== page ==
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KSR teaches Nick Saban about football

(Jimmie Mitchell/SEC)

(Jimmie Mitchell/SEC)

When someone sits down to write the KSR book, the moment at SEC Media Days on Wednesday morning will have to be included.

We all had a good laugh at The Wynfrey Hotel. Yours truly likely missed a golden opportunity to book our biggest guest ever on 11 Personnel to help educate Saban on some more personnel groupings. However, this confirms some of what was learned last week at Big 12 Media Days — 12 personnel could be a counter to smaller, aggressive defenses that are now populating college football.

“Look, I think things always sort of cycle,” Saban told KSR on Wednesday. “And I think that the trend has been — and in a very positive way the trend has been very productive to be in the spread and to spread the field with three and four wide receivers and four open formations and implement RPOs and lots of screens and spread the field and make the defense defend 53 yards wide and 100 yards deep, which has not always been the case when the more people that line up tight — I call it wad ball — the more constrictive you can be in terms of how you create space for offensive players to make plays.”

Wad ball is a new one, and that is going directly into my X and O vernacular. It still feels like the most optimal way to play offense and stretch the field vertically is to find a quarterback that can deliver the ball with accuracy on longer routes to go along with wide receivers that can win in isolation matchups. That is not changing but defenses are now starting to gain ground making moving the ball more difficult.

“So I do think that defenses are catching up and creating more issues with some of the things that they do, and people who get back in regular formation as we do — we never, ever abandon that.” Saban said. “That’s always been a part of what we do to run the ball. People have a more difficult time adjusting to that, which used to be the starting point of where you taught everything that you did.”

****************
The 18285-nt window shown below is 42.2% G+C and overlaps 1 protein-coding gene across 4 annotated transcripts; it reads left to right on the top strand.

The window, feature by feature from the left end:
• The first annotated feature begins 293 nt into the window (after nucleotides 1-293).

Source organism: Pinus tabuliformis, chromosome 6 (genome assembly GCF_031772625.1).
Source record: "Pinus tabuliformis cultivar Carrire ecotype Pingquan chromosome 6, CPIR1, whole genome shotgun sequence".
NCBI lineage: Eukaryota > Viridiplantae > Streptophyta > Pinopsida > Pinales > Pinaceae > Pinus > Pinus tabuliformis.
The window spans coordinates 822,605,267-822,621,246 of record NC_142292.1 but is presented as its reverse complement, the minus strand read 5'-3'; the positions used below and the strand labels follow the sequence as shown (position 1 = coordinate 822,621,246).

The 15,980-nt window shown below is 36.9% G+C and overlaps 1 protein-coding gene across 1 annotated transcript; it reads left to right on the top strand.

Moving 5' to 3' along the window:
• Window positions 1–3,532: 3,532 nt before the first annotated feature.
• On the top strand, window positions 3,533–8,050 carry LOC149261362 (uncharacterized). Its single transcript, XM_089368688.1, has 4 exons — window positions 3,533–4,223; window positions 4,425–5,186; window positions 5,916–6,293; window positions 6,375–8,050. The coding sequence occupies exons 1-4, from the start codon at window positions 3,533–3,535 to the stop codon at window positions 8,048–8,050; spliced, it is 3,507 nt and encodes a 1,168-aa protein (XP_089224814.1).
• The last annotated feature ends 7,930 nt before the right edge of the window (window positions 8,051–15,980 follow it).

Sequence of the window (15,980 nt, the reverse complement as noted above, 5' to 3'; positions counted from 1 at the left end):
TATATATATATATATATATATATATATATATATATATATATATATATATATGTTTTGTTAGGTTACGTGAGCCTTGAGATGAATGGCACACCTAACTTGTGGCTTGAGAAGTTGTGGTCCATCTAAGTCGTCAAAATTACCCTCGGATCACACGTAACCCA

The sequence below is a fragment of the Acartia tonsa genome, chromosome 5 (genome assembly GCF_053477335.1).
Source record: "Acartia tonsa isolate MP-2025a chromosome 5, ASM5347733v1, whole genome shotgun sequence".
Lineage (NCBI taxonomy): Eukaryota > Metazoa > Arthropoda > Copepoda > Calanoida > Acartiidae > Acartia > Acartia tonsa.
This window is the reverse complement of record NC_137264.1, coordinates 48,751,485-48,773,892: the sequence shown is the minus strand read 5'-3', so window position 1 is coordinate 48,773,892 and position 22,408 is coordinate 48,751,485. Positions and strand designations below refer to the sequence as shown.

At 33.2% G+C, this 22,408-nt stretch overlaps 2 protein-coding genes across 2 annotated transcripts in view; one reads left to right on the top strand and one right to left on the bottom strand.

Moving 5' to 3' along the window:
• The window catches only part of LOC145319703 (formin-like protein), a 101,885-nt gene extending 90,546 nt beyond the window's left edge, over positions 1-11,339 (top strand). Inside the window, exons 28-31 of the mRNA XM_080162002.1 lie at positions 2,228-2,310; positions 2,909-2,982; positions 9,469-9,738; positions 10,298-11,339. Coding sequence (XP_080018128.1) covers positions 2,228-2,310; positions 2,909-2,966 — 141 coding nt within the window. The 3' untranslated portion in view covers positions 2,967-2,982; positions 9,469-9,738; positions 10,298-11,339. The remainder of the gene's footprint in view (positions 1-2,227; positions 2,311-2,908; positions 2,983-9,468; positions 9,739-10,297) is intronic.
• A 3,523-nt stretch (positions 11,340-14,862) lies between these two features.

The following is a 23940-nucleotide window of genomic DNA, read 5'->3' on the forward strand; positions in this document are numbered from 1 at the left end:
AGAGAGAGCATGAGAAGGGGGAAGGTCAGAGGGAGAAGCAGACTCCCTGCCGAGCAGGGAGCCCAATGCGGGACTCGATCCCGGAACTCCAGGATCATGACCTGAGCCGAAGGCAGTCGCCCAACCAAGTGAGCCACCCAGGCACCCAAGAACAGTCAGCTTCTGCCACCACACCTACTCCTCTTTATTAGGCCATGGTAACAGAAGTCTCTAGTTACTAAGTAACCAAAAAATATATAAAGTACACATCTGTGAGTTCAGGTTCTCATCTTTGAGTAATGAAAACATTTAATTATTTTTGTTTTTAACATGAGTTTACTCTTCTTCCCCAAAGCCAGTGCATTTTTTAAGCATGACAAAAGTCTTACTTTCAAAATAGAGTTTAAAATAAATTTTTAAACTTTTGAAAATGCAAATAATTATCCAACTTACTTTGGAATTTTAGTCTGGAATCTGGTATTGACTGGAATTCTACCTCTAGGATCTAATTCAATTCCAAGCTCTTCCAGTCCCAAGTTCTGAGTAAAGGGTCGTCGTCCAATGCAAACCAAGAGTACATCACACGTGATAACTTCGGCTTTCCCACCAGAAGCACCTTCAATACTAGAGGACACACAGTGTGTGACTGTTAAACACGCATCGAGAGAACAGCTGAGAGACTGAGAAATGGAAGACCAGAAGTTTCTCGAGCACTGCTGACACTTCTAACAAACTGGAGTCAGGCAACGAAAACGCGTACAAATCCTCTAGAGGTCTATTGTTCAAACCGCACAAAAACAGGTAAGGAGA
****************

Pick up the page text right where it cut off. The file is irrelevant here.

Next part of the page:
That is the kicker. Defenses are now just not built to handle some heavier personnel packages when an opposing tight end has positional flexibility. Kentucky could lean into that in their new scheme. The loss of Keaton Upshaw takes away some of that versatility, but the Wildcats are still going to heavily use the tight end position. At times, a sixth offensive line player could be called upon to create some unbalanced looks. Liam Coen could use some more beef on the field to give opposing defenses issues on a weekly basis. Mark Stoops confirmed that he wants his offense to have a physical presence at SEC Media Days.

“Me being a defensive guy for years and years, you always feel that threat, it’s always very aggravating when teams can run the ball on you,” Stoops told reporters. “So we want to have a strong physical presence but, again, get the ball down the field and create explosive plays.”

The best coach in college football history believes there could be value in operating in that kind of offensive structure. KSR was happy to help him grow the game in his own backyard.

“So I can see that there may be some movement back in that direction to more conventional type football to people that spend time on the direct runs and things that you create in regular formation,” Saban said.

Article written by Adam Luckett

Twitter: @AdamLuckettKSR

2 Comments for KSR teaches Nick Saban about football



  1. TBW3011
    11:08 pm July 22, 2021 Permalink

    “Wad ball”. Lol. Is the last few years. Hope we open it up some.



  2. bbn606
    8:43 am July 23, 2021 Permalink

    Just after Saban finished his first season at Bama at 6-6 or 5-7, I was in Birmingham and may have asked a local the stupidest question ever, “Do you think Saban will do anything at Alabama”?